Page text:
Grief and loss have been defining aspects of Anna-Maija Lee’s life. As a teenager, she struggled with mental health challenges. As an adult, she gave a TEDx Talk titled, “It’s Grief to Me,” highlighting grief experiences that impacted her well into her adult years.
Despite the amount of grief and loss she experienced, she always had an uncanny sense of hope. While working as a social worker within the St. Cloud School District, Lee worked with students impacted by trauma, grief, and loss. It became her mission to help facilitate skill-building in teens so they can become successful adults.
“I knew what it was like to struggle as a teenager,” Lee said. “I didn’t want others to struggle like I did.”
One of the things she noticed with many students – especially those with trauma or mental health challenges – is they lacked the skills to transition from youth to adulthood. In her experience, youth need more help with soft skills and non-academic skills. This includes but is not limited to self-awareness, self-management, social awareness, and responsible decision-making skills.
Teens with trauma or mental health challenges sometimes require additional support in jobs. From her research and what she heard from youth in the community, there are limited career opportunities that offer this extra support in Central Minnesota.
She decided to take action.
Lee knew firsthand that you could become a healthy and successful adult despite experiencing trauma, grief, and loss. She gives a lot of credit to just one person who helped shape her life.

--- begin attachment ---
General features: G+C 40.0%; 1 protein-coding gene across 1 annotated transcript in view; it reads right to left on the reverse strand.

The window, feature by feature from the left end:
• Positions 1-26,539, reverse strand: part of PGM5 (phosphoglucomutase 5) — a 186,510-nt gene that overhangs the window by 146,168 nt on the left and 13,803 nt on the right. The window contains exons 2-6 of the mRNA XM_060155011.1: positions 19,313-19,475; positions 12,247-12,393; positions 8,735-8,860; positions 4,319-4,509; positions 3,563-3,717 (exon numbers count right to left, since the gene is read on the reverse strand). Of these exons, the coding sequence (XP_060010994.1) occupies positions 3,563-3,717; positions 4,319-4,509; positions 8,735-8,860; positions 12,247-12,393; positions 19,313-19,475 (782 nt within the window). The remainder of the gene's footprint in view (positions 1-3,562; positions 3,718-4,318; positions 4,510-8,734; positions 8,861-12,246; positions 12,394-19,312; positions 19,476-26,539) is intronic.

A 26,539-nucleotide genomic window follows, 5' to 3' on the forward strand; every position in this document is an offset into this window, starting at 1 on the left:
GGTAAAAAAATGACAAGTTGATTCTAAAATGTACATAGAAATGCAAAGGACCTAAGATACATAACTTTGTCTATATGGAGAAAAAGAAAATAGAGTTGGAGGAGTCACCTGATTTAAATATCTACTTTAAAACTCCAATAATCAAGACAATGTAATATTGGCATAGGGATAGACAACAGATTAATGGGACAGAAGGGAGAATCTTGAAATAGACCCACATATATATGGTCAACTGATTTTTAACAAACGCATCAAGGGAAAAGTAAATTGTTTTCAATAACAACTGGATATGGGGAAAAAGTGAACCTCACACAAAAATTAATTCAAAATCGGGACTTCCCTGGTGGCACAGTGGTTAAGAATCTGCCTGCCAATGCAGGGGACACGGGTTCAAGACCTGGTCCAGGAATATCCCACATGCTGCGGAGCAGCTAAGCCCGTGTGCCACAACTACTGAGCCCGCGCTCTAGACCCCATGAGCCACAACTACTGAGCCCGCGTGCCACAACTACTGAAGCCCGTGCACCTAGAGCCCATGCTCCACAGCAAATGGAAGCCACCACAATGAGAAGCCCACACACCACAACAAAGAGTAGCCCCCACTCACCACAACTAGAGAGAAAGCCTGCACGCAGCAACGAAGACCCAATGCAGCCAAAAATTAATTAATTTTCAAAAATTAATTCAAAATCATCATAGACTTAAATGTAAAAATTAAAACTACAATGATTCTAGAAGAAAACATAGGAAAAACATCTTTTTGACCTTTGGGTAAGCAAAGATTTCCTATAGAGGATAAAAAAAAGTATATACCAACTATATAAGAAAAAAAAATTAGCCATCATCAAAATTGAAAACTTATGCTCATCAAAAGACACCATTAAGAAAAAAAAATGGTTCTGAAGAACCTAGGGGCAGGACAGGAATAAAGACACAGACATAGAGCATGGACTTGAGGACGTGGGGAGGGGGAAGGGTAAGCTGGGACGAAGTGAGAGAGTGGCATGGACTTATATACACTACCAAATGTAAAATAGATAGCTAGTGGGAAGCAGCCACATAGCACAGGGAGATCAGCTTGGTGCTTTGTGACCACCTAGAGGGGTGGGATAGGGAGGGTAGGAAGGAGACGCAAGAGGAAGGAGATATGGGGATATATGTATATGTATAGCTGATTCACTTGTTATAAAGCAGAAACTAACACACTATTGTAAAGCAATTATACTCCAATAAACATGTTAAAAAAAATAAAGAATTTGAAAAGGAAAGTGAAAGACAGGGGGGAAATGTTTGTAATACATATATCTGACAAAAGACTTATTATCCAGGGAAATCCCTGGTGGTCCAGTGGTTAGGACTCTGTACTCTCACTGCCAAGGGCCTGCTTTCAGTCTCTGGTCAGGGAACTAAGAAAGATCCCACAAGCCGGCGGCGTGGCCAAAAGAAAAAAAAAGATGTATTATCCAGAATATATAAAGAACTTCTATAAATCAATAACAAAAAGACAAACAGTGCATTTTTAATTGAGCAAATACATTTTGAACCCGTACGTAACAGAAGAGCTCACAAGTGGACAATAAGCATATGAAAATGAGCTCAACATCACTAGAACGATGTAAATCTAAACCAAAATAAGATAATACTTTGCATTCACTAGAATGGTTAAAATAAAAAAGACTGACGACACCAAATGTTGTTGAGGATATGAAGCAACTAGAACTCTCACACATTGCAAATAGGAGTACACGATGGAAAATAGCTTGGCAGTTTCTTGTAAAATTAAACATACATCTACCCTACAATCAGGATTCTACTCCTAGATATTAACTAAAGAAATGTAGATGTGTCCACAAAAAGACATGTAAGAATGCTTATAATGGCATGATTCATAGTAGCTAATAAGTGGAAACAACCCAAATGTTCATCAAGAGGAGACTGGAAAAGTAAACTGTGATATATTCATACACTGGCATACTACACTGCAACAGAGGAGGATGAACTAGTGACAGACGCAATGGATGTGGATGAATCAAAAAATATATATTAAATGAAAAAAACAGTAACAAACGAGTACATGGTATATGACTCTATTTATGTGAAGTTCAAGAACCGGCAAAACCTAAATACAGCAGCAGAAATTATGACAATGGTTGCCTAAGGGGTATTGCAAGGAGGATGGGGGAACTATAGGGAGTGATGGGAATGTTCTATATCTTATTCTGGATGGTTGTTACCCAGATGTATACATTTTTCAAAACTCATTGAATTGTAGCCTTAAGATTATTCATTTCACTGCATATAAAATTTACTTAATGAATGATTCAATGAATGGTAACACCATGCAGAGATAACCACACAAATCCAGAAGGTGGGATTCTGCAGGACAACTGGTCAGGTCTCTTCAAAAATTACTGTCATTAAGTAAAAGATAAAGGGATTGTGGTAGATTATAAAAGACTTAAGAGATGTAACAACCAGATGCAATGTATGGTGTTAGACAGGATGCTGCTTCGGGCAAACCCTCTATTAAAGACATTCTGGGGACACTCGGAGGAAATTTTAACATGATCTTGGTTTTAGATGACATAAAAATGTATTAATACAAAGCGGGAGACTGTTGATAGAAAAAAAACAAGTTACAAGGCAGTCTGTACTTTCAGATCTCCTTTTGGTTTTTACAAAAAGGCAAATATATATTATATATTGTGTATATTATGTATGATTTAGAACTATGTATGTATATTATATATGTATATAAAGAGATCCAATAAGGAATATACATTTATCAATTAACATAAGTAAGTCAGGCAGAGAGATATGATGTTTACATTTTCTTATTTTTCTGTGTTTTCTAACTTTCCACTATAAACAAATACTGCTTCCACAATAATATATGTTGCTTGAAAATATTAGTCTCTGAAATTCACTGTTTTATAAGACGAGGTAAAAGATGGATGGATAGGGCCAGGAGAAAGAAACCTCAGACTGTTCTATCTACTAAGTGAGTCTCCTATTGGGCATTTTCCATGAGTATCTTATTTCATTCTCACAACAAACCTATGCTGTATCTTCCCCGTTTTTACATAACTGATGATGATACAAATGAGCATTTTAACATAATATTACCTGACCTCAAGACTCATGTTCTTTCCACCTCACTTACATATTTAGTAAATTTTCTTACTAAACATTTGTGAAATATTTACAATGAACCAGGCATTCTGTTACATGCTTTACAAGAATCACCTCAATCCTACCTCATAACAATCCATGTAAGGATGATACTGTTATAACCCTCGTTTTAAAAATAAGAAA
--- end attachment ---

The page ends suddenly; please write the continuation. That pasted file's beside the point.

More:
As a single parent, Lee’s mom had to work 60-plus hours to provide for her. This meant Lee spent a lot of time with Mrs. C, a woman who was hired to babysit her. Mrs. C listened to her, validated her, and gave Lee a sense of belonging.
Throughout Lee’s life, the foundation of hope and faith she received from Mrs. C helped her get past her traumatic experiences and thrive.
“As a teenager, I struggled with a lot of anger and mental health challenges,” Lee said. “I kinda found myself in the local coffee shop. That’s where I spent a lot of my time in high school. It was a safe haven for me.”
Owning a coffee shop was a dream that continued to resurface for Lee. Nearly four years ago, she got the idea of combining her two passions. “What if I could take something that is such a unifier – like coffee and use that as a tool to employ teenagers and teach them how to be healthy adults,” she said.
She started developing the company, For The Love Project, LLC. Her goal is to help create a stronger Central Minnesota community.
Community Coffee Cart is For The Love Project’s first venture. Their motto is “Coffee With A Shot Of Purpose.”
The coffee cart will employ teenagers in the community and offer them supportive job training while also receiving social-emotional support. It will be a safe place for teenagers to learn, make money, grow, and be supported.
“By supportive training, my goal is to be able to offer a wrap-around model of training,” said Lee. “To be able to look at the whole individual and help them navigate any barriers that may keep them from keeping a job.”
Those barriers could be mental health challenges, homelessness, housing, food scarcity, or something else.
“If we look at Maslow’s hierarchy of needs in order for a person to achieve success, their basic physiological needs have to be met,” Lee explained. “ If someone is trying to hold a job, for example, but doesn’t feel safe due to being homeless, it’s going to be difficult to keep that job.”